In the study, 37 of the patients had stomach cancer, 32 had stomach ulcers and 61 had other stomach complaints.

 

As well as accurately distinguishing between these conditions 90% of the time, the breath test could tell the difference between early and late-stage stomach cancers. The team are now running a bigger study in more patients to validate their test. Kate Law, director of clinical research at Cancer Research UK, said: "The results of this latest study are promising - although large scale trials will now be needed to confirm these findings. "Only one in five people are able to have surgery as part of their treatment as most stomach cancers are diagnosed at stages that are too advanced for surgery. Any test that could help diagnose stomach cancers earlier would make a difference to patients' long-term survival."


Via Dr. Stefan Gruenwald
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NASA: Europa's Ocean Right at the Surface May Closely Resemble Earth's

NASA: Europa's Ocean Right at the Surface May Closely Resemble Earth's | Science Communication from mdashf | Scoop.it
A study partially funded by NASA finds evidence of ocean salt on Europa's surface.

 

If you could lick the surface of Jupiter's icy moon Europa, you would actually be sampling a bit of the ocean beneath. A new paper by Mike Brown, an astronomer at the California Institute of Technology in Pasadena, Calif., and Kevin Hand from NASA's Jet Propulsion Laboratory, also in Pasadena, details the strongest evidence yet that salty water from the vast liquid ocean beneath Europa's frozen exterior actually makes its way to the surface.

 

The finding, based on some of the best data of its kind since NASA's Galileo mission (1989 to 2003) to study Jupiter and its moons, suggests there is a chemical exchange between the ocean and surface, making the ocean a richer chemical environment. The work is described in a paper that has been accepted for publication in the Astronomical Journal.

 

The exchange between the ocean and the surface, Brown said, "means that energy might be going into the ocean, which is important in terms of the possibilities for life there. It also means that if you'd like to know what's in the ocean, you can just go to the surface and scrape some off."

 

Europa's ocean is thought to cover the moon's whole globe and is about 60 miles (100 kilometers) thick under a thin ice shell. Since the days of NASA's Voyager and Galileo missions, scientists have debated the composition of Europa's surface. The infrared spectrometer aboard Galileo was not capable of providing the detail needed to identify definitively some of the materials present on the surface. Now, using the Keck II Telescope on Mauna Kea, Hawaii, and its OSIRIS spectrometer, Brown and Hand have identified a spectroscopic feature on Europa's surface that indicates the presence of a magnesium sulfate salt, a mineral called epsomite, that could have formed by oxidation of a mineral likely originating from the ocean below.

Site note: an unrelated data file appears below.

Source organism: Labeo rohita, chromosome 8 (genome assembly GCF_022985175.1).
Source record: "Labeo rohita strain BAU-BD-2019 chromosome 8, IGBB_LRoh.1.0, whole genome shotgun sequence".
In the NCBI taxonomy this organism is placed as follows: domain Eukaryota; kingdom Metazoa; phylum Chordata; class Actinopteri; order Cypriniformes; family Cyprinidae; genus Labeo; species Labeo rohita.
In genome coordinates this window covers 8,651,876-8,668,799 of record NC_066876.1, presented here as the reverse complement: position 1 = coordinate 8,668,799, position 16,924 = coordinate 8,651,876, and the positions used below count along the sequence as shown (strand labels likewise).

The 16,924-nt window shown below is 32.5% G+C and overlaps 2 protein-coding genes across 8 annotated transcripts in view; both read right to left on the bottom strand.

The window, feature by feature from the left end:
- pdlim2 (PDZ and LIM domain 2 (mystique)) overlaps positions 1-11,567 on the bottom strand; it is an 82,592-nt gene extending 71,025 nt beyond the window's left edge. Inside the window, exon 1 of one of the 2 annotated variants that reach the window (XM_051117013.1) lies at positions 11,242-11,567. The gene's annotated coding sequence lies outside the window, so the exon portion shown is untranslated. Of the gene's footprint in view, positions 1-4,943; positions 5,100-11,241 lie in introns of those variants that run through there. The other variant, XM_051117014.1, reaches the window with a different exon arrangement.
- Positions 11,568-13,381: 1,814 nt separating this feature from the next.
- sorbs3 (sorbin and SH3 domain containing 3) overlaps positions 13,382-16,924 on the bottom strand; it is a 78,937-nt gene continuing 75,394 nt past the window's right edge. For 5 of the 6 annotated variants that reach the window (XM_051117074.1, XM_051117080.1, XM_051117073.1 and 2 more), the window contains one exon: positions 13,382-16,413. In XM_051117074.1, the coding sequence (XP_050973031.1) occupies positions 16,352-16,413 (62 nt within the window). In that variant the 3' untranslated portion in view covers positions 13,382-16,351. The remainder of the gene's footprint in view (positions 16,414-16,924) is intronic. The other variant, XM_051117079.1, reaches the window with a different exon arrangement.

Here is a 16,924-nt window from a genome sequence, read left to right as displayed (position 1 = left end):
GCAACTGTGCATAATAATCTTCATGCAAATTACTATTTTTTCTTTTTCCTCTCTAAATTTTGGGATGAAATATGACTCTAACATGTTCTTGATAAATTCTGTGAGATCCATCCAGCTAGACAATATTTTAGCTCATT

Brown and Hand started by mapping the distribution of pure water ice versus anything else. The spectra showed that even Europa's leading hemisphere contains significant amounts of non-water ice. Then, at low latitudes on the trailing hemisphere—the area with the greatest concentration of the non-water ice material—they found a tiny, never-before-detected dip in the spectrum.

The two researchers tested everything from sodium chloride to Drano in Hand's lab at JPL, where he tries to simulate the environments found on various icy worlds. At the end of the day, the signature of magnesium sulfate persisted.

 

The magnesium sulfate appears to be generated by the irradiation of sulfur ejected from the Jovian moon Io and, the authors deduce, magnesium chloride salt originating from Europa's ocean. Chlorides such as sodium and potassium chlorides, which are expected to be on the Europa surface, are in general not detectable because they have no clear infrared spectral features. But magnesium sulfate is detectable. The authors believe the composition of Europa's ocean may closely resemble the salty ocean of Earth.

 

Europa is considered a premier target in the search for life beyond Earth, Hand said. A NASA-funded study team led by JPL and the Johns Hopkins University Applied Physics Laboratory, Laurel, Md., has been working with the scientific community to identify options to explore Europa further. "If we've learned anything about life on Earth, it's that where there's liquid water, there's generally life," Hand said. "And of course our ocean is a nice, salty ocean. Perhaps Europa's salty ocean is also a wonderful place for life."


Via Dr. Stefan Gruenwald
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Richard Feynman on the Universal Responsibility of Scientists

Richard Feynman on the Universal Responsibility of Scientists | Science Communication from mdashf | Scoop.it

On harvesting the fruit of freedom of thought."Writers do not merely reflect and interpret life, they inform and shape life," E. B. Whit